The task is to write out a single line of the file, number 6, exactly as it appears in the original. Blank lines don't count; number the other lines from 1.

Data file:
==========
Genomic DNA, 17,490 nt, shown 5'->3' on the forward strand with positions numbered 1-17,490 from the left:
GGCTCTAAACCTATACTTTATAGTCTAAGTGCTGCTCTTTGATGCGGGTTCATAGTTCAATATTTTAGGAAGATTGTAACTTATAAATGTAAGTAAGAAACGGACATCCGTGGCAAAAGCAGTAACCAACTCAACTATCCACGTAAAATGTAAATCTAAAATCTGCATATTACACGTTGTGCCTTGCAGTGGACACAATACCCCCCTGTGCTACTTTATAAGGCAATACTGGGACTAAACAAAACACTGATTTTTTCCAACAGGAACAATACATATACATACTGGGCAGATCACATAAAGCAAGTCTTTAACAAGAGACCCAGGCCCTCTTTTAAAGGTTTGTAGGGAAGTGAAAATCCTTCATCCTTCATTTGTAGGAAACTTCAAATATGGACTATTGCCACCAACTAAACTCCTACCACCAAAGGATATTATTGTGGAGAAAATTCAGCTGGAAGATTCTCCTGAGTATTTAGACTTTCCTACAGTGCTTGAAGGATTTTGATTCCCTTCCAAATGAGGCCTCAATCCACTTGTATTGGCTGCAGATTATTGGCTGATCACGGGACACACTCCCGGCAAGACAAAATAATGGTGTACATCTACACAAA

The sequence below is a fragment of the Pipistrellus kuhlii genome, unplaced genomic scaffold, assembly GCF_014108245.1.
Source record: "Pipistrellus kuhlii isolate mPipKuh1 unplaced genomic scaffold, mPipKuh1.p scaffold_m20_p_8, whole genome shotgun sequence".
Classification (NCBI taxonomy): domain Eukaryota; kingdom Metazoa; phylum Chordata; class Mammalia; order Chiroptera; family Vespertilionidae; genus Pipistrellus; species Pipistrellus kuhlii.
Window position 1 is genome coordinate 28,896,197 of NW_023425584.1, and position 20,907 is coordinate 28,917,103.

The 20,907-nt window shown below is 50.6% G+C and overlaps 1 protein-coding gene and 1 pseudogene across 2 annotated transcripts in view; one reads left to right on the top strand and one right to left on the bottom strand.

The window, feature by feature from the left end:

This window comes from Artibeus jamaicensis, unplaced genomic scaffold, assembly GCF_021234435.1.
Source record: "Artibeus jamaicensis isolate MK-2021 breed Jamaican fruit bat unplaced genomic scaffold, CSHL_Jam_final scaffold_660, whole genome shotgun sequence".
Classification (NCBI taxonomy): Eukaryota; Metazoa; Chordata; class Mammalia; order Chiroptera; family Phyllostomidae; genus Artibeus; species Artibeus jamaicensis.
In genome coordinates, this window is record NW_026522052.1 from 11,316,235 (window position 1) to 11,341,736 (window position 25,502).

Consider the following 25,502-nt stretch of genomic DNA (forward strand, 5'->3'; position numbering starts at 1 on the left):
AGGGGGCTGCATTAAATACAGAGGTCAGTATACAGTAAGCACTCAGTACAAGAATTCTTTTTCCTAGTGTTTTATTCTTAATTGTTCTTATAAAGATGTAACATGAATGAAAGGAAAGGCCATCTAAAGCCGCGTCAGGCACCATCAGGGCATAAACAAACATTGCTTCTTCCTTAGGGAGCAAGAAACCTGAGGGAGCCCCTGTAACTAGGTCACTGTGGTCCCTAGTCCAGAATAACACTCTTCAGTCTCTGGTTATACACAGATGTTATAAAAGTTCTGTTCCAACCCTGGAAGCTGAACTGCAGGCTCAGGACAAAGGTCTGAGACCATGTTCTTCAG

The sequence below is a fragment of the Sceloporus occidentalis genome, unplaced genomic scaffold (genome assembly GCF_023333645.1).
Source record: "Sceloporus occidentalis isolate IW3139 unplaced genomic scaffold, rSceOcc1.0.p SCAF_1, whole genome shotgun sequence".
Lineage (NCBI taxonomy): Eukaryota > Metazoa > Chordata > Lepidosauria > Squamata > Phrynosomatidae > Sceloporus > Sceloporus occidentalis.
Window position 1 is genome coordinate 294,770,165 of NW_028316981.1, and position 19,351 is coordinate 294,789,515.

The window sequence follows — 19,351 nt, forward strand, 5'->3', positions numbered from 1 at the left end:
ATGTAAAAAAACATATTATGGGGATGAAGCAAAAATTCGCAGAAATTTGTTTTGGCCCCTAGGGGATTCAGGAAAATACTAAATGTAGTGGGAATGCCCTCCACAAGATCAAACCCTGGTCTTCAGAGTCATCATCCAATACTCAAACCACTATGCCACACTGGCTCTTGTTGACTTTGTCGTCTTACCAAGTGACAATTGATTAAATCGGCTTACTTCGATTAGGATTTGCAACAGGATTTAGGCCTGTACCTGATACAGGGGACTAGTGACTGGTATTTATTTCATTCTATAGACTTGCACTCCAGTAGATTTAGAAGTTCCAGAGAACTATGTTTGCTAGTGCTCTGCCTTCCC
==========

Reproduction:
Window position 1 is genome coordinate 28,896,197 of NW_023425584.1, and position 20,907 is coordinate 28,917,103.